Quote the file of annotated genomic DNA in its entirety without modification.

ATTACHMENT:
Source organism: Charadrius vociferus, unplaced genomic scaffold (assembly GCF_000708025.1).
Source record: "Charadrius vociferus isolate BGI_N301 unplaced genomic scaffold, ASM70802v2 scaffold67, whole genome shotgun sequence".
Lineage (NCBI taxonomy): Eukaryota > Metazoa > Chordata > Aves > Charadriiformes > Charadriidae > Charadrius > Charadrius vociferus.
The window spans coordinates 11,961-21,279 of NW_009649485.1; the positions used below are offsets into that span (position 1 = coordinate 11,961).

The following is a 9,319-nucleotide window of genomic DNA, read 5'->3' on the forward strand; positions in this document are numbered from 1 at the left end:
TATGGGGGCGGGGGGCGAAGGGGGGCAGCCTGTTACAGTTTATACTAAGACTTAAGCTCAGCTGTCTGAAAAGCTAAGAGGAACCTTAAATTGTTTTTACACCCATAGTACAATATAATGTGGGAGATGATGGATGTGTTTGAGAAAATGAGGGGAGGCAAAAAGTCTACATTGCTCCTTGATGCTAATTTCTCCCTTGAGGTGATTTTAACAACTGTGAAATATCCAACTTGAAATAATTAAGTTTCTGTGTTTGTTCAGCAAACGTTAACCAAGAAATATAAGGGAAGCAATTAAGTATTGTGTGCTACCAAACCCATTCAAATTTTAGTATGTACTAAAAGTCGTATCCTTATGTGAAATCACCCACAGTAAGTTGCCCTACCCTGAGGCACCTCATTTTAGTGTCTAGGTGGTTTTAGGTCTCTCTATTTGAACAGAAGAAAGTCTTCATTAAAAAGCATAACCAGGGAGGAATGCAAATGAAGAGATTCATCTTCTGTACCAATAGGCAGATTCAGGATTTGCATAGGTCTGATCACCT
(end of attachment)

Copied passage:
Source organism: Charadrius vociferus, unplaced genomic scaffold (assembly GCF_000708025.1).
Source record: "Charadrius vociferus isolate BGI_N301 unplaced genomic scaffold, ASM70802v2 scaffold67, whole genome shotgun sequence".
Lineage (NCBI taxonomy): Eukaryota > Metazoa > Chordata > Aves > Charadriiformes > Charadriidae > Charadrius > Charadrius vociferus.
The window spans coordinates 11,961-21,279 of NW_009649485.1; the positions used below are offsets into that span (position 1 = coordinate 11,961).

The following is a 9,319-nucleotide window of genomic DNA, read 5'->3' on the forward strand; positions in this document are numbered from 1 at the left end:
TATGGGGGCGGGGGGCGAAGGGGGGCAGCCTGTTACAGTTTATACTAAGACTTAAGCTCAGCTGTCTGAAAAGCTAAGAGGAACCTTAAATTGTTTTTACACCCATAGTACAATATAATGTGGGAGATGATGGATGTGTTTGAGAAAATGAGGGGAGGCAAAAAGTCTACATTGCTCCTTGATGCTAATTTCTCCCTTGAGGTGATTTTAACAACTGTGAAATATCCAACTTGAAATAATTAAGTTTCTGTGTTTGTTCAGCAAACGTTAACCAAGAAATATAAGGGAAGCAATTAAGTATTGTGTGCTACCAAACCCATTCAAATTTTAGTATGTACTAAAAGTCGTATCCTTATGTGAAATCACCCACAGTAAGTTGCCCTACCCTGAGGCACCTCATTTTAGTGTCTAGGTGGTTTTAGGTCTCTCTATTTGAACAGAAGAAAGTCTTCATTAAAAAGCATAACCAGGGAGGAATGCAAATGAAGAGATTCATCTTCTGTACCAATAGGCAGATTCAGGATTTGCATAGGTCTGATCACCT